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image: Cholera Confusion, circa 1832

Cholera Confusion, circa 1832

By | February 1, 2013

As cholera first tore through the Europe in the mid-19th century, people tried anything to prevent the deadly disease. Then science stepped in.


image: Immune to Failure

Immune to Failure

By | February 1, 2013

With dogged persistence and an unwillingness to entertain defeat, Bruce Beutler discovered a receptor that powers the innate immune response to infections—and earned his share of a Nobel Prize.


image: Catching the Cold

Catching the Cold

By | February 1, 2013

Tracking the genetic diversity and evolution of rhinoviruses can lead to a better understanding of viral evolution, the common cold, and more dangerous infections.


image: The Sound of Salt

The Sound of Salt

By | January 30, 2013

A putative ion channel integral to mammalian hearing turns out to be an elusive salt-sensing chemoreceptor in nematode worms.


image: Humans Adapt to Icy Life

Humans Adapt to Icy Life

By | January 30, 2013

A genetic analysis of Siberians finds three genes that have evolved to help the populations weather the frigid winters.


image: Review Retracted for Plagiarism

Review Retracted for Plagiarism

By | January 29, 2013

The authors of a review article on genome-wide association studies have retracted the paper due to “substantial textual overlap” with other sources.

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image: Opinion: An Explosion of Devices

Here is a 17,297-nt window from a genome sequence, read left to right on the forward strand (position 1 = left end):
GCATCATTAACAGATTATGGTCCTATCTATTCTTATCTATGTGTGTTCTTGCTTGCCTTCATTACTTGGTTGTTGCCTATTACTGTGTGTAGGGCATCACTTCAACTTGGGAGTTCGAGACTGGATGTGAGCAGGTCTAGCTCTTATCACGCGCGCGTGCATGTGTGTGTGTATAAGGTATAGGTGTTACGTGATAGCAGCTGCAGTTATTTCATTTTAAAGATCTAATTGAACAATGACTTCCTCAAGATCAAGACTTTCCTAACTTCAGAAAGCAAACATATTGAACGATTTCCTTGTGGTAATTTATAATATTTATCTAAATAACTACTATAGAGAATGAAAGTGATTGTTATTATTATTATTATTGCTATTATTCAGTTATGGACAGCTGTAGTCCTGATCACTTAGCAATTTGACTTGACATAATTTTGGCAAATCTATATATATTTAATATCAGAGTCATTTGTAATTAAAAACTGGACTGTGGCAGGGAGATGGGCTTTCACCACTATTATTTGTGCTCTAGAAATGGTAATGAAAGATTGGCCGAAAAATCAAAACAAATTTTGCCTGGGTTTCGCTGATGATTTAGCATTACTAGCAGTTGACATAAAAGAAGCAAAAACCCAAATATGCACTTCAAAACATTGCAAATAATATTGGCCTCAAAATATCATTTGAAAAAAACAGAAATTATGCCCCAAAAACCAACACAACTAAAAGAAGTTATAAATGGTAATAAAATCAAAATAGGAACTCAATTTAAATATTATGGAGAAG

Opinion: An Explosion of Devices

By | January 28, 2013

From cardiovascular problems to neurological disorders, a plethora of new medical devices are reducing the need for surgery and improving the quality and safety of healthcare.


image: Pfizer Scientist Dies

Pfizer Scientist Dies

By | January 25, 2013

Genetics researcher and senior vice president of the pharmaceutical giant, David Cox, has passed away unexpectedly at age 66.


image: Stem Cells Not Rejected

Stem Cells Not Rejected

By | January 25, 2013

Researchers uncover more evidence that reprogrammed stem cells are not attacked by the immune system, suggesting they may one day serve as effective therapies.

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image: Non-coding Mutations May Drive Cancer

Non-coding Mutations May Drive Cancer

By | January 24, 2013

The majority of human melanomas contain mutations in a gene promoter, suggesting mutations in regulatory regions may spur some cancers.


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